[c-nsp] shaping outbound

Arie Vayner (avayner) avayner at cisco.com
Sun Dec 25 13:02:55 EST 2011


If I read your request correctly, you are not an ISP, but just want to manage your site's ISP connection... Right?
If this is true, you most likely do not want to police your class-default...

You should most likely police any specific class with traffic that is known to overload the link (for example downloads, YouTube, etc) but let the other kinds of traffic be able to burst to the full line speed (assuming they are not overloading it constantly).
If your link is 50M (like you state), and you apply the below policy, on average, your link would never get to over 30Mbps...

BTW, if you have abusive UDP applications (very rare in normal Internet environments) than "it's too late" to police, even though it is not completely useless, as the final effect would be that the specific UDP based application, which in reality needs (let's say) 20Mbps, but you allow it only 10Mbps, would starve for bandwidth, and the users would not get the actual thing to work properly. So if they are "your" users (for example if you are the IT person at the same company), you would eventually get a call ;-)


-----Original Message-----
From: Dan Letkeman [mailto:danletkeman at gmail.com] 
Sent: Saturday, December 24, 2011 23:35
To: Arie Vayner (avayner)
Cc: cisco-nsp
Subject: Re: [c-nsp] shaping outbound

Ok, so my solution would look something like this:

class-map match-any application
 match protocol http

policy-map inbound
 class application
  police 10000000 1000000....
 class class-default
  police 20000000 2000000....

interface g0/1
 service-policy input inbound

And this would police http traffic to 10mbps and all other traffic to 20mbps.

Are there any recommendations on the police command to limit the about of drops I get from doing this?

I do have an ASA5520 in front of this router, is there any way of utilizing that to shape the traffic?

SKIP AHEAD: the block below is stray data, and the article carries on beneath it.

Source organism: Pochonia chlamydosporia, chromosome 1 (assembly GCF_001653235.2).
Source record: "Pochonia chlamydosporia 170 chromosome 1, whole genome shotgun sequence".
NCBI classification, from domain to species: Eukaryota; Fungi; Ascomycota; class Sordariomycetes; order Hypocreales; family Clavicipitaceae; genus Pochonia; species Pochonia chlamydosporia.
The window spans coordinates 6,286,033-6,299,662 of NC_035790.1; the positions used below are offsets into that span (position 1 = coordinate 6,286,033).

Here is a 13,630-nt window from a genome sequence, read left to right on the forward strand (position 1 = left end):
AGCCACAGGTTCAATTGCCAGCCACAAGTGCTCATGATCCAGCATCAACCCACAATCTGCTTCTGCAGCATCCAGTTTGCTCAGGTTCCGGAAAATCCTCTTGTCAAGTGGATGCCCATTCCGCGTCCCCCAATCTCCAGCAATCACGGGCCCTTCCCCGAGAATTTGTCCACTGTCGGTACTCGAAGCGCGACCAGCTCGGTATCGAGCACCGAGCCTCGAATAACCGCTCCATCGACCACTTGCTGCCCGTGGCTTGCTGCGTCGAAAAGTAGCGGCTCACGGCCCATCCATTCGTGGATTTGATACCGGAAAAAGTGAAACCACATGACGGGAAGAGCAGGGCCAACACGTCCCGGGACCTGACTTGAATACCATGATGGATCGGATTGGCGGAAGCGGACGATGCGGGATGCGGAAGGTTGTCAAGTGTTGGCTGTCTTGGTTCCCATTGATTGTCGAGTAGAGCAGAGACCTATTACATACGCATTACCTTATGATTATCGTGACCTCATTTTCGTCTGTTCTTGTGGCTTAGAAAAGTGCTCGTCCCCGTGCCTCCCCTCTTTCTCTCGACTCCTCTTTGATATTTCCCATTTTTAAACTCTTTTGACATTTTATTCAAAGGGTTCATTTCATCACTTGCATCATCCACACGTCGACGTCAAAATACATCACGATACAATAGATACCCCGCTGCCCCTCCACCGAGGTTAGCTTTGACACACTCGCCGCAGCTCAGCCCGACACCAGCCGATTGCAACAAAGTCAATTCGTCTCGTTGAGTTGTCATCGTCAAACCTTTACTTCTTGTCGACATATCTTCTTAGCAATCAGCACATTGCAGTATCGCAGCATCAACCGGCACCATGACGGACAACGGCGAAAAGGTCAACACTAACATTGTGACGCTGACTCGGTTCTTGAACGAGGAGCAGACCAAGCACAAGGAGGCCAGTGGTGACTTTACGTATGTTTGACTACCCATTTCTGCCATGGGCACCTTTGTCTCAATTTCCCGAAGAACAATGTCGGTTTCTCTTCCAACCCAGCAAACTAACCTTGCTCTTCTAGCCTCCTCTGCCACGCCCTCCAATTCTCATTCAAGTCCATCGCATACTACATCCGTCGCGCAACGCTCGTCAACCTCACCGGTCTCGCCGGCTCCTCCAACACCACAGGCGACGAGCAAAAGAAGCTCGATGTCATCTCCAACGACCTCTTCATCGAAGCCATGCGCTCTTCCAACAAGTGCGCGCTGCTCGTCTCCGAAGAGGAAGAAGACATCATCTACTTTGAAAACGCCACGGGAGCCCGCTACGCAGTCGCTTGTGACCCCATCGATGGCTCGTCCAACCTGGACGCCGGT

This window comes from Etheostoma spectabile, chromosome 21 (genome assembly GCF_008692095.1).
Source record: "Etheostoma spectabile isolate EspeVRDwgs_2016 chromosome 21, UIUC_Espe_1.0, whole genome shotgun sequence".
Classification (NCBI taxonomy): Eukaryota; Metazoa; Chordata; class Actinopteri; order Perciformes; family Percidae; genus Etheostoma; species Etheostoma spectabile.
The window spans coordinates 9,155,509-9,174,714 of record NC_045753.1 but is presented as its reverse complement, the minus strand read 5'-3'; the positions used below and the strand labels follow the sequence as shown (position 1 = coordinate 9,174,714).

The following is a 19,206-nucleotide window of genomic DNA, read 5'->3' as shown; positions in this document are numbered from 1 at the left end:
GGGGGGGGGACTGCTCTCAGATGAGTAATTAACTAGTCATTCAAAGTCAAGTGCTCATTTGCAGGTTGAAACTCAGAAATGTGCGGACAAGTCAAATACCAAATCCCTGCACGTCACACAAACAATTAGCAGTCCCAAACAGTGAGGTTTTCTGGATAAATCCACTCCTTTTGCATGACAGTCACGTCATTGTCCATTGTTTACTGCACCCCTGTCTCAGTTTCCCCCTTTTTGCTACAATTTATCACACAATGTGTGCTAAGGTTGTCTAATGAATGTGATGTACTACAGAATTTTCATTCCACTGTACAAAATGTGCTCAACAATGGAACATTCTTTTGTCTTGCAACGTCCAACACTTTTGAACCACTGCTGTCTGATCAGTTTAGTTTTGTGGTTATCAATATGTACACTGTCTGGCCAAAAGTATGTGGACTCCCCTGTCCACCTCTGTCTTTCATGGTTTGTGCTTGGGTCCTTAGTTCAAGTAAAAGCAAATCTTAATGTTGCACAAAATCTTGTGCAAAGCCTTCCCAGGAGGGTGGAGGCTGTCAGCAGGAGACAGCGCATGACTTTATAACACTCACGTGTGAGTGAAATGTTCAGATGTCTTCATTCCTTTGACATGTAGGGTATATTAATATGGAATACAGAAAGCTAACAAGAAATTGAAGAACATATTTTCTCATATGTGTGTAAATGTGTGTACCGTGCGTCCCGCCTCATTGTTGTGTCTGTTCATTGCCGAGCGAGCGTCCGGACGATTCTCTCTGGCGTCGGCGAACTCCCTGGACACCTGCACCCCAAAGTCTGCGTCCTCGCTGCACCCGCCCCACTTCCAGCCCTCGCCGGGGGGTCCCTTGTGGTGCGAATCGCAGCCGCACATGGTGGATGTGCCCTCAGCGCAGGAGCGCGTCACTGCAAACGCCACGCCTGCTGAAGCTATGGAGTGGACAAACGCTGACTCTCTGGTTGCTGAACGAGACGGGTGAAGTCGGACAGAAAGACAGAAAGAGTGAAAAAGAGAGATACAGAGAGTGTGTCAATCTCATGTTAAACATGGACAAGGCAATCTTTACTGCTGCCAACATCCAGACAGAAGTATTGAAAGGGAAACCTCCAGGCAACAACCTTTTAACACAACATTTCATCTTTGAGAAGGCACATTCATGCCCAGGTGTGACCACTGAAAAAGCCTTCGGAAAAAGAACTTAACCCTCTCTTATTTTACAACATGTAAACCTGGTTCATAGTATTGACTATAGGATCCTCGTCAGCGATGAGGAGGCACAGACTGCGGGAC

On Sat, Dec 24, 2011 at 3:06 PM, Arie Vayner (avayner) <avayner at cisco.com> wrote:
> Dan,
> On the ingress direction,  you can apply a policer on specific 
> classes, and limit the rate.
> As you are most likely talking about TCP based applications, policing 
> them would make the applications regulate their download rate.
> Arie
> -----Original Message-----
> From: cisco-nsp-bounces at puck.nether.net 
> [mailto:cisco-nsp-bounces at puck.nether.net] On Behalf Of Dan Letkeman
> Sent: Saturday, December 24, 2011 22:49
> To: cisco-nsp
> Subject: [c-nsp] shaping outbound
> Hello,
> I'm confused as to when and where it is possible to shape traffic.  I 
> have a 50Mbps internet connection from our ISP and I would like to 
> shape some of the download traffic using our 2821.  Here is what I have setup:
> lan users ----- g0/0 - 2821 - g0/1 ------internet
> Currently I have no way of limiting someone from using up the entire 
> pipe.  My thought was to add a policy-map in the outbound direction on 
> the G0/0 interface and shape based on NBAR protocols or something like 
> that.   Apparently this is not the correct way to do this....If I 
> apply a policy-map in the outbound direction on G0/1 this helps 
> nothing because it only shapes the upload traffic which is minimal at 
> peak times.
> Any idea on how to go about this?  Or Am I stuck with buying a 
> ridiculously expensive packet shaper or something of the sorts?
> Thanks,
> Dan.
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